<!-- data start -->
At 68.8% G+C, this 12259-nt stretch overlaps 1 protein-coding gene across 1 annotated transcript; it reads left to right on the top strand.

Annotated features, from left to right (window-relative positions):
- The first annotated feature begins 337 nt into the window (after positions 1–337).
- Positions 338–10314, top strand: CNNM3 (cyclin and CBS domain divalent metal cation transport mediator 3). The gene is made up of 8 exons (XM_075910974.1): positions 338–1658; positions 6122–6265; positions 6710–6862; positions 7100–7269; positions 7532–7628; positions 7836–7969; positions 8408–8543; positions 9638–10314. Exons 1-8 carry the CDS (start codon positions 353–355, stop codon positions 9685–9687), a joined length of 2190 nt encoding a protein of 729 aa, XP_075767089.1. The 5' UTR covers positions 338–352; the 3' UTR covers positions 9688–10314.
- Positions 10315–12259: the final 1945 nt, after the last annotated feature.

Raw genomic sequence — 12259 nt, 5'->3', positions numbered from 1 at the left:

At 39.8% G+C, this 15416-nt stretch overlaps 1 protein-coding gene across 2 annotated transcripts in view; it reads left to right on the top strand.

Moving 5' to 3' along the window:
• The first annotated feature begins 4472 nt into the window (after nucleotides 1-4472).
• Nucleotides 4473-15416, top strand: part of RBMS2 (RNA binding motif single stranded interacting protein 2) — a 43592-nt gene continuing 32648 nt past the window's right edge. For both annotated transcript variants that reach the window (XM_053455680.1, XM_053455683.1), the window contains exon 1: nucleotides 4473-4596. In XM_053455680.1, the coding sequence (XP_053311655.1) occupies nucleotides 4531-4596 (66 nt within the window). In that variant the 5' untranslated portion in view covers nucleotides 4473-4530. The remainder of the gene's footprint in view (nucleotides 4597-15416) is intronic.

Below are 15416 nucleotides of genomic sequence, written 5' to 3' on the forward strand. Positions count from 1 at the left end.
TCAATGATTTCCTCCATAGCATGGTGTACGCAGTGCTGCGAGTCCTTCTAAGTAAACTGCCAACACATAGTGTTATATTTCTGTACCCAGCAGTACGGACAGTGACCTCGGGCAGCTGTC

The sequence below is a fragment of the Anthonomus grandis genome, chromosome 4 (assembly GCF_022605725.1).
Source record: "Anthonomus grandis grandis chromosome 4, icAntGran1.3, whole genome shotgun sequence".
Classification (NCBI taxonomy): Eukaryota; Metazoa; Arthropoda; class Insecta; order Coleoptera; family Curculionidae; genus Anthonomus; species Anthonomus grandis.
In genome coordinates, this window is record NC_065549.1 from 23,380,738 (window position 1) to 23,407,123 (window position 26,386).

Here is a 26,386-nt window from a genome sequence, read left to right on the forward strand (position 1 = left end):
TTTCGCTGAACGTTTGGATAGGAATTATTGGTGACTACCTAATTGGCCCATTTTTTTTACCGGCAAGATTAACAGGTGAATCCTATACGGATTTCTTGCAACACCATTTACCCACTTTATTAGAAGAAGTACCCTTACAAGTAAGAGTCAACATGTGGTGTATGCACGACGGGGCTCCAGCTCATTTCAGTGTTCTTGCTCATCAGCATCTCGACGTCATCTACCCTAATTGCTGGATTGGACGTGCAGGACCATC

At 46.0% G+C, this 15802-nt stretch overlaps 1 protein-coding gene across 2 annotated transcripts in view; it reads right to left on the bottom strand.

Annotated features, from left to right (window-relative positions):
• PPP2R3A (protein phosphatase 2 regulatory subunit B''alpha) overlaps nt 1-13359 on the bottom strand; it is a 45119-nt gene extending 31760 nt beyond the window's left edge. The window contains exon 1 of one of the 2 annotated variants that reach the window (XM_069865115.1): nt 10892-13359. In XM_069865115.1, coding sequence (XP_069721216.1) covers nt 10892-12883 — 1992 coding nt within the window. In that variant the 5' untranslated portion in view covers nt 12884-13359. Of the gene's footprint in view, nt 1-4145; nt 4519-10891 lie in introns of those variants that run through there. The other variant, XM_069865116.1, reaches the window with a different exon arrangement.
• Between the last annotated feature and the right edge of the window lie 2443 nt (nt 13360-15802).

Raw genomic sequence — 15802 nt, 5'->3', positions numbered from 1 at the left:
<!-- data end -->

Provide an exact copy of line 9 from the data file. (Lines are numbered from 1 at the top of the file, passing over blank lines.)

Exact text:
• The first annotated feature begins 4472 nt into the window (after nucleotides 1-4472).